The provincial government is providing $15 million to get hydrogen into Ontario’s clean electricity system.
The fund will support growth in Ontario’s hydrogen economy, according to a Feb. 6, 2023, news release from the province,
“This launch marks another milestone in the implementation of the province’s Low-Carbon Hydrogen Strategy, positioning Ontario as a clean manufacturing hub,” the statement said.
The Independent Electricity System Operator, a Crown corporation that coordinates Ontario’s electricity system, will begin accepting applications from electric companies for funding in April.
The statement cited data from Natural Resources Canada that predicted hydrogen may make up 30 per cent of Canada’s fuel by 2050. Benefiting Ontario specifically, it may also make up to 100,000 jobs in the province, it said.
The statement said Niagara, Halton Hills, Nanticoke, Brighton Beach and Lambton could one day become hydrogen hubs. They would take advantage of those places’ demand for low-carbon hydrogen and put it in a place where the necessary infrastructure and access to Ontario’s clean electricity grid already exists.
David Piccini, Ontario’s minister of the environment, said the government will help Ontario become a green manufacturing and transport hub, and be the best in Canada at reducing greenhouse gas emissions.
“As a fuel that can be produced and used with little to no greenhouse gas emissions, hydrogen has tremendous potential to help us meet our long-term economic and environmental goals,” Piccini said in the news release.
He said the Ontario government wants to see investment in new, green technology.
The media release said the investments will build on Ontario’s clean energy advantage as the government progresses with its Low-Carbon Hydrogen Strategy. It outlines eight “concrete actions to make Ontario a leader in the latest frontier of energy innovation – the hydrogen economy,” it said.
“This is [a] good start, but very very slow,” Prof. Michael Fowler, with the Department of Chemical Engineering at the University of Waterloo, told Humber News in an email, commenting on the Hydrogen Innovation Fund.
He co-authored a paper entitled “Hydrogen economy transition plan: A case study on Ontario,” which said developing the right infrastructure to produce, store, distribute, and use hydrogen is crucial to creating a hydrogen economy.
“By strategically developing the infrastructure, hydrogen technologies can store surplus electricity from renewables to reduce the need for curtailment, be blended into a natural gas network to reduce its associated GHG emissions and be used in fuel cells or hydrogen engines to effectively and cleanly power light and heavy transportation,” the case study said.
It said a hydrogen economy could lower carbon emissions and give more certain kinds of renewable power generation.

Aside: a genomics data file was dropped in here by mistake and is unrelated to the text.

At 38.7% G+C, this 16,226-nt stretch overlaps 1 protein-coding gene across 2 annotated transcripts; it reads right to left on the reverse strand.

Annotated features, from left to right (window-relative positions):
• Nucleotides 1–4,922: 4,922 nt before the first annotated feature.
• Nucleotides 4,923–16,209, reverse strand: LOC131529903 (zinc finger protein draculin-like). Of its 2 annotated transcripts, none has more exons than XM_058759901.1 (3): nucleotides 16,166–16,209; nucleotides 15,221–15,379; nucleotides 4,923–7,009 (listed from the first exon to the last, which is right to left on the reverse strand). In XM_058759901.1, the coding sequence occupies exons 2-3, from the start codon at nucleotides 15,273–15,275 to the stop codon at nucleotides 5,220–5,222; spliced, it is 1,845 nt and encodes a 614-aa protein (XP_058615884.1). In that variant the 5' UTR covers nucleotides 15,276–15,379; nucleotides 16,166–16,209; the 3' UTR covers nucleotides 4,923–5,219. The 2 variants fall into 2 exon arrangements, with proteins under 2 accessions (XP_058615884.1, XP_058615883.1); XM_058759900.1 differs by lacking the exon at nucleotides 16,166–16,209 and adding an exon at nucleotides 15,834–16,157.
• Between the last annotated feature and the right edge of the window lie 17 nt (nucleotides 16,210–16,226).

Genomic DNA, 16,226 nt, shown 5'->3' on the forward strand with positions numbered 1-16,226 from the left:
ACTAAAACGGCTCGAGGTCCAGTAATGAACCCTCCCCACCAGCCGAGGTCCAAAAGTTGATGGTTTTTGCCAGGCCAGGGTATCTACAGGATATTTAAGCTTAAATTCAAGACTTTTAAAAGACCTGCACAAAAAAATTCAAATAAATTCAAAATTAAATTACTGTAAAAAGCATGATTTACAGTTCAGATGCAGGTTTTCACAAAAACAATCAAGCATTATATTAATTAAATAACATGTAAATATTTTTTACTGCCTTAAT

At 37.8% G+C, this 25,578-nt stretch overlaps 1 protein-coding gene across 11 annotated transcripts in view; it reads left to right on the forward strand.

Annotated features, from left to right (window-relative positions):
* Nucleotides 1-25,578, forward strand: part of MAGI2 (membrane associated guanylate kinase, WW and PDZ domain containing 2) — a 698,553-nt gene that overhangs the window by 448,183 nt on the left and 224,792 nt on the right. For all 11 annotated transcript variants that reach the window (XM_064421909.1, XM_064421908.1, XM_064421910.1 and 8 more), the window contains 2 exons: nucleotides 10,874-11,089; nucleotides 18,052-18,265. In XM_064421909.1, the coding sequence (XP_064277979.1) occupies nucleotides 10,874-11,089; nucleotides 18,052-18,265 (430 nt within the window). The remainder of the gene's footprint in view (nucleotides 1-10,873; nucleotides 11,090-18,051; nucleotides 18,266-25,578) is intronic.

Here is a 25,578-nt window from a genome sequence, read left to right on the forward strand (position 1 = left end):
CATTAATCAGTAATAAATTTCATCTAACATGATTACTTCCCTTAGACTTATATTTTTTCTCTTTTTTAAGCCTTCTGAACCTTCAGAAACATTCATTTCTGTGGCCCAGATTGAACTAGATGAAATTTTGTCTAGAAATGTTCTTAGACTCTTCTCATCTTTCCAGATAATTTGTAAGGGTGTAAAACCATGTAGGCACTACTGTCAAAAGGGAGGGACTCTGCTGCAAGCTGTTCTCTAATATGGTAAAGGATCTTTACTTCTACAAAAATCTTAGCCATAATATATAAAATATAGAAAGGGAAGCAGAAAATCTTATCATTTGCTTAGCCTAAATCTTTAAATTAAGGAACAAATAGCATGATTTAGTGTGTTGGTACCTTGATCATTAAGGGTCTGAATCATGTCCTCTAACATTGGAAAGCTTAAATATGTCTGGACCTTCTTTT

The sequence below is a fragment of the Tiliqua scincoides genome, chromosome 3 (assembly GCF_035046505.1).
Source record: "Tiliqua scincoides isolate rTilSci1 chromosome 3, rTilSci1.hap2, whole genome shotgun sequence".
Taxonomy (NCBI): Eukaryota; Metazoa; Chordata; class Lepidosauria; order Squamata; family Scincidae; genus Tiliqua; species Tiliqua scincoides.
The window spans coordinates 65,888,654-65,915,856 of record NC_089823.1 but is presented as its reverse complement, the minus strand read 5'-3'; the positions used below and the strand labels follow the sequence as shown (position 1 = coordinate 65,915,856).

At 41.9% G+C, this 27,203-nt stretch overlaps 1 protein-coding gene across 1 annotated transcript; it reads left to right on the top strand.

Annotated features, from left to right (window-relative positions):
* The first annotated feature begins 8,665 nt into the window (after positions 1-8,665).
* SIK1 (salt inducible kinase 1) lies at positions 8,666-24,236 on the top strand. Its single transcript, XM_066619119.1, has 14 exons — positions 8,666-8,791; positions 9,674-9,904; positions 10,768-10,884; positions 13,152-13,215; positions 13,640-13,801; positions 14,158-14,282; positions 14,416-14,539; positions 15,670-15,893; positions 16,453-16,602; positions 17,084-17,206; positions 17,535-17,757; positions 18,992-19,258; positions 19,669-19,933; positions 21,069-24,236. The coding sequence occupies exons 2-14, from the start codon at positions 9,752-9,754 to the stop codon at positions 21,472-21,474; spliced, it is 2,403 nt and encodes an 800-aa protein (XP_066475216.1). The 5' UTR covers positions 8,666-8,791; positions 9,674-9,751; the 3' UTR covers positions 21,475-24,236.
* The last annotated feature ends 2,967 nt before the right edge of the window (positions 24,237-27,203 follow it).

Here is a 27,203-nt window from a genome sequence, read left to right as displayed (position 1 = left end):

The case study offered recommendations, in the short term, for Ontario to be able to achieve net-zero emissions by 2050.
“Hydrogen refuelling infrastructure on Highway 401 and 400 Corridors, electrolysis for the industrial sector, rail infrastructure and hydrogen locomotives, and hydrogen infrastructure for energy hubs and microgrids are included in strategies for the near term,” the case study said.
It added the recommendations will allow more larger trucks and heavy vehicles to become hydrogen-powered.
It also said a hydrogen economy can help the United Nations meet its Sustainable Development Goals, which includes reducing carbon levels.
The provincial government is also supporting work on a new low-carbon hydrogen production project.
Atura Power, a subsidiary of Ontario Power Generation that operates four combined cycle gas turbine stations, is leading the development of this facility. This project could help Ontario produce eight times as much hydrogen as before.
Water at the Sir Adam Beck generating station in Niagara Falls, Ont., will be used to make renewable hydroelectricity for a hydrogen electrolyzer system.
Atura Power said in an Oct. 6, 2022, statement that this system will use electricity to separate hydrogen and oxygen molecules from water.
“This carbon-free green hydrogen will then be provided to industrial customers for immediate consumption, and transported and blended into the fuel stream at Atura Power’s Halton Hills Generating Station, creating cleaner electricity for Ontario,” the statement said.
Atura has selected Cummins Inc. to design and build a 20-megawatt (MW) electrolyzer system for its Niagara Hydrogen Centre. With the electrolyzer system being built at Cummins’ Mississauga facility, Niagara will be home to the first “20-megawatt green hydrogen facility” in Ontario.
“The Niagara Hydrogen Centre is our flagship facility that will set the pace for our green and low-carbon hydrogen projects,” said Shelley Babin, president and CEO of Atura Power.
The Niagara facility is expected to open early next year.
“An enabler of clean energy, the company is positioned to help build the hydrogen economy in Ontario. Low-carbon hydrogen will be an important tool in the fight against climate change,” the statement said.